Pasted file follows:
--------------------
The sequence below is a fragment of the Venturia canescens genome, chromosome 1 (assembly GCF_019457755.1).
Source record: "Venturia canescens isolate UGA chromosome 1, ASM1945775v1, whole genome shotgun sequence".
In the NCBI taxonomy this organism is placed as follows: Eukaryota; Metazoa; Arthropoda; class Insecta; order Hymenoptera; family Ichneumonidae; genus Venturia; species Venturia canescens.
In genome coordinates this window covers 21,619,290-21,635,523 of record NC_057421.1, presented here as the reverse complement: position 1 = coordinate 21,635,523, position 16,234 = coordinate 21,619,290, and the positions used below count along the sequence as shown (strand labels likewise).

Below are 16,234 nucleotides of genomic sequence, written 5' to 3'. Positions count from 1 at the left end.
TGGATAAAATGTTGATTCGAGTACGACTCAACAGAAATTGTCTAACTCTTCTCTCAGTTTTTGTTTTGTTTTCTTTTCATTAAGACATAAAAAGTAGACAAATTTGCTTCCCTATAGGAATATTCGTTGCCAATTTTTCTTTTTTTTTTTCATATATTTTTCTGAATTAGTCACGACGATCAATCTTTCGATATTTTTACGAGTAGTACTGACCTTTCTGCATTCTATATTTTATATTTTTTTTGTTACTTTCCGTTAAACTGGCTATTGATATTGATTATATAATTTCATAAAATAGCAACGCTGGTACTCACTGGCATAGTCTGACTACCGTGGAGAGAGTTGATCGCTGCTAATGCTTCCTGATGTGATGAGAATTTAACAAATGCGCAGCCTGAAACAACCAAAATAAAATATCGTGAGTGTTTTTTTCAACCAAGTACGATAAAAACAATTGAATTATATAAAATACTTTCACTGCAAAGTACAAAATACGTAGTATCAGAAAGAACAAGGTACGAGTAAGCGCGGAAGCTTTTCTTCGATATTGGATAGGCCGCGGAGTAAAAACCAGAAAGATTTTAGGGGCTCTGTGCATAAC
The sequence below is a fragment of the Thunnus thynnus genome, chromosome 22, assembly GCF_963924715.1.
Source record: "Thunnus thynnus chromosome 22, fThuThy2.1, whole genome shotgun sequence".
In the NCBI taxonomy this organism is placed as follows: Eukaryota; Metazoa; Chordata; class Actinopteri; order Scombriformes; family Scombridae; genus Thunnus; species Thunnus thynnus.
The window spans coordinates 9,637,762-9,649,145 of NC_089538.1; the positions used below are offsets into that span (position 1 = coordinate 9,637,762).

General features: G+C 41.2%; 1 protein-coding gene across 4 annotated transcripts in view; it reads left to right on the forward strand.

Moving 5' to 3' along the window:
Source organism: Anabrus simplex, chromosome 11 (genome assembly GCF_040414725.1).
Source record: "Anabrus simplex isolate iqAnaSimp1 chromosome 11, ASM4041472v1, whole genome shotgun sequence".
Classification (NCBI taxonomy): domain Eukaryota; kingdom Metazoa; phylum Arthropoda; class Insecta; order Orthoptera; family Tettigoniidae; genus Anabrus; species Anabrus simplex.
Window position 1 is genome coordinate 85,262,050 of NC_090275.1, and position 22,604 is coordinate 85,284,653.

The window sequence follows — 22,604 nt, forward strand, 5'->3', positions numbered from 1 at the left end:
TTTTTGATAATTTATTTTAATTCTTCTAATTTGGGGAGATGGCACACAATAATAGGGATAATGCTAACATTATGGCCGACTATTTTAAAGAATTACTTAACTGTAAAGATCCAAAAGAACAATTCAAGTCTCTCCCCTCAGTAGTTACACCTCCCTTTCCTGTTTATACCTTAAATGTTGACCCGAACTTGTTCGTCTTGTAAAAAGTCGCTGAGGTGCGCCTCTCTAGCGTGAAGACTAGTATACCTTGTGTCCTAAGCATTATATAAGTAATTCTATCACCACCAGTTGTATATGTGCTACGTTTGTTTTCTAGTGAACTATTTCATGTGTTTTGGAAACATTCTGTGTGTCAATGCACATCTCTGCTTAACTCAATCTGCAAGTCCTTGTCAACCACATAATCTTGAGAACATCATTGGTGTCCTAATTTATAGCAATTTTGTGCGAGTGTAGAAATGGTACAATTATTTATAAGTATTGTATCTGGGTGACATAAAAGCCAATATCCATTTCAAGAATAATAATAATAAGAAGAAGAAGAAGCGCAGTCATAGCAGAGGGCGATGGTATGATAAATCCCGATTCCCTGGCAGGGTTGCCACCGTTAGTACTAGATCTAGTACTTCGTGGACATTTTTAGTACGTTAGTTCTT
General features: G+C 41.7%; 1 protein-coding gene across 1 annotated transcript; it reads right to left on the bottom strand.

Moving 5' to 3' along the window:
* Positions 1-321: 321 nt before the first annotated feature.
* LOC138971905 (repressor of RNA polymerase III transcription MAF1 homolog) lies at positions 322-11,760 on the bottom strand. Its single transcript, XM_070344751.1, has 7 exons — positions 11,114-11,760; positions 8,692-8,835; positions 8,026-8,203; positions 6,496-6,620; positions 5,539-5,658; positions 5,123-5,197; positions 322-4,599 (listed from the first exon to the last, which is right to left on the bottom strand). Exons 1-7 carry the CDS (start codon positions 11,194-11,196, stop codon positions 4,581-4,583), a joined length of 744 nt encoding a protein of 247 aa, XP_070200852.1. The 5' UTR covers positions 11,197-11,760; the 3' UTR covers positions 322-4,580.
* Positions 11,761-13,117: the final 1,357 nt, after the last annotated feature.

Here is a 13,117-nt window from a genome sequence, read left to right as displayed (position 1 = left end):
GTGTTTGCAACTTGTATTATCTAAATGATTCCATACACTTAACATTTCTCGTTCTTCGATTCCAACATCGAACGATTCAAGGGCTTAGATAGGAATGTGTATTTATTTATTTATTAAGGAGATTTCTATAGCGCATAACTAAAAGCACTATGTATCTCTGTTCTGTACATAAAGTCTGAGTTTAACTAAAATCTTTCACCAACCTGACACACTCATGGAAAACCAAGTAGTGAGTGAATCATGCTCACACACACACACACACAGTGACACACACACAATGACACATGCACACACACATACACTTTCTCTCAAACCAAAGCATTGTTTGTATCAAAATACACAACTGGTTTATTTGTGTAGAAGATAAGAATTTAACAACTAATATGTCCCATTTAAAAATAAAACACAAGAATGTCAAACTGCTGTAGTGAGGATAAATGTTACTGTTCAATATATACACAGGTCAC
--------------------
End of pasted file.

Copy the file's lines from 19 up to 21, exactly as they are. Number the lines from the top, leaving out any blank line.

General features: G+C 41.7%; 1 protein-coding gene across 1 annotated transcript; it reads right to left on the bottom strand.

Moving 5' to 3' along the window:
* Positions 1-321: 321 nt before the first annotated feature.